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Orthorexia

The Orthorexia Quiz

Here's a ten-question quiz to determine if you have orthorexia. If you answer yes to two or three of these questions, you have at least a touch of orthorexia. A score of four or more means that you are in trouble. And if all these statements apply to you, you really need help. You don't have a life - you have a menu!

1) Do you spend more than 3 hours a day thinking about food? (For four hours give yourself two points.)

The time measurement includes cooking, shopping, reading about your diet, discussing (or evangelizing) it with friends, and joining Internet chat groups on the subject. Three hours a day is too much time to think about healthy food. Life is meant for love, joy, passion, and accomplishment. Absorption with righteous food seldom produces any of these things.

2) Do you plan tomorrow's food today?

Orthorexics tend to dwell on upcoming menus. "Today I will eat steamed broccoli, while tomorrow I will boil Swiss chard. The day after that I think I'll make brown rice with adzuki beans." If you get a thrill of pleasure from contemplating a healthy menu the day after tomorrow, something is wrong with your focus.

3) Do you care more about the virtue of what you eat than the pleasure you receive from eating it?

It's one thing to love to eat, but for an orthrexic it isn't the food itself; it's the idea of the food. You can pump yourself up so giddily with pride that you don't even taste it going down.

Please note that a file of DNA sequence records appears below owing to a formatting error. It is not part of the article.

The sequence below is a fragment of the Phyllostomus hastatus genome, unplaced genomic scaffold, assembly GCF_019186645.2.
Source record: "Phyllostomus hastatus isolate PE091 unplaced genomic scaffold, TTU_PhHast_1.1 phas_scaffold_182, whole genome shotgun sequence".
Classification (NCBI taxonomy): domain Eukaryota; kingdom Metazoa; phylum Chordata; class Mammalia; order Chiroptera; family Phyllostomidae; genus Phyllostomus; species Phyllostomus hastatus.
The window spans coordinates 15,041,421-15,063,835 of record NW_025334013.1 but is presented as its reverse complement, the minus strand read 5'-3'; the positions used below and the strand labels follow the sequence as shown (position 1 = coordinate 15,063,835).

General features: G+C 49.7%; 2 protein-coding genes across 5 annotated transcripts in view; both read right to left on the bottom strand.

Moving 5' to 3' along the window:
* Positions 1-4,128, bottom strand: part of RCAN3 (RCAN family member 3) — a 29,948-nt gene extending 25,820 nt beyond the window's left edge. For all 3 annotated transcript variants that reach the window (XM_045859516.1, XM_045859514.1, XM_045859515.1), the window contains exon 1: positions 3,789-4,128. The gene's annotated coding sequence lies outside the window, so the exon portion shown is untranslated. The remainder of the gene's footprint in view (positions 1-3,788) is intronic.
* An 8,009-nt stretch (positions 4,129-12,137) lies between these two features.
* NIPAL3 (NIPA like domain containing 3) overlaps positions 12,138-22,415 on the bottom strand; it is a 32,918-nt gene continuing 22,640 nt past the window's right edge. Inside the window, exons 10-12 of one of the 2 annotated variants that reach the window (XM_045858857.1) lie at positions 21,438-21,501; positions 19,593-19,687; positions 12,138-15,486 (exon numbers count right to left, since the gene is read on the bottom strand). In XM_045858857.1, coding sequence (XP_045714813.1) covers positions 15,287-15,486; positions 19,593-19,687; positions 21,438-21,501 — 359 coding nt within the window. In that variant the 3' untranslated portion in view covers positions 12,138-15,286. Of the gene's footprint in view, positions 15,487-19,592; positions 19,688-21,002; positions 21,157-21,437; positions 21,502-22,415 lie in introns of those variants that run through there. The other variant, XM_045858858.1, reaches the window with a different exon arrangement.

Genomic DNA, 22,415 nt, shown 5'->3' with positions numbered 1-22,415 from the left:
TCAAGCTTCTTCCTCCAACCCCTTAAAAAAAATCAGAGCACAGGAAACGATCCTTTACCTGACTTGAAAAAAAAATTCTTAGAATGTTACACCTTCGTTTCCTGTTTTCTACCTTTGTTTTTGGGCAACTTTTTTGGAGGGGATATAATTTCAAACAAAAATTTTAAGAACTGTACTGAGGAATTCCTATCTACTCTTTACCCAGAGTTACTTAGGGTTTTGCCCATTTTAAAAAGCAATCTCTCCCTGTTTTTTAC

4) Have you found that as the quality of your diet has increased, the quality of your life has correspondingly diminished?

The problem with orthorexia is that healthy food doesn't feed your soul. If you spend too much energy on what you put into your mouth, pretty soon the meaning will drain out of the rest of your life.

5) Do you keep getting stricter with yourself?

Like other addictions, orthorexia tends to escalate, demanding increasing vigilance as time passes. The diet of yesterday isn't pure enough for tomorrow. Over time the rules governing healthy eating get more rigid. And if you are an orthrexic, you get a grim pleasure from this.

6) Do you sacrifice experiences you once enjoyed to eat the food you believe is right?

Because of it's confused scale of values, orthorexia leads to a crazy allocation of interest. Have you fallen into this trap? Will you turn down an invitation to eat at a friend's house because the food there isn't healthy enough for you? Do you find that obsessive thoughts of healthy food occupy your mind while you watch your child perform in a play at school?

7) Do you feel an increased sense of self-esteem when you are eating healthy food? Do you look down on others who don't?

One of the seductive aspects of orthorexia is that it allows one to feel superior to other people. After all, healthy eating is everywhere extolled. Orthorexia seems to be right up there with good work habits and a clean life. In this, orthorexia has an aspect that can make it harder to shake than other eating disorders: While anorexics and bulimics feel ashamed of their habits, orthorexics strut with pride. "Look at those degenerates," the mind says of everyone else, "hopelessly addicted to junk."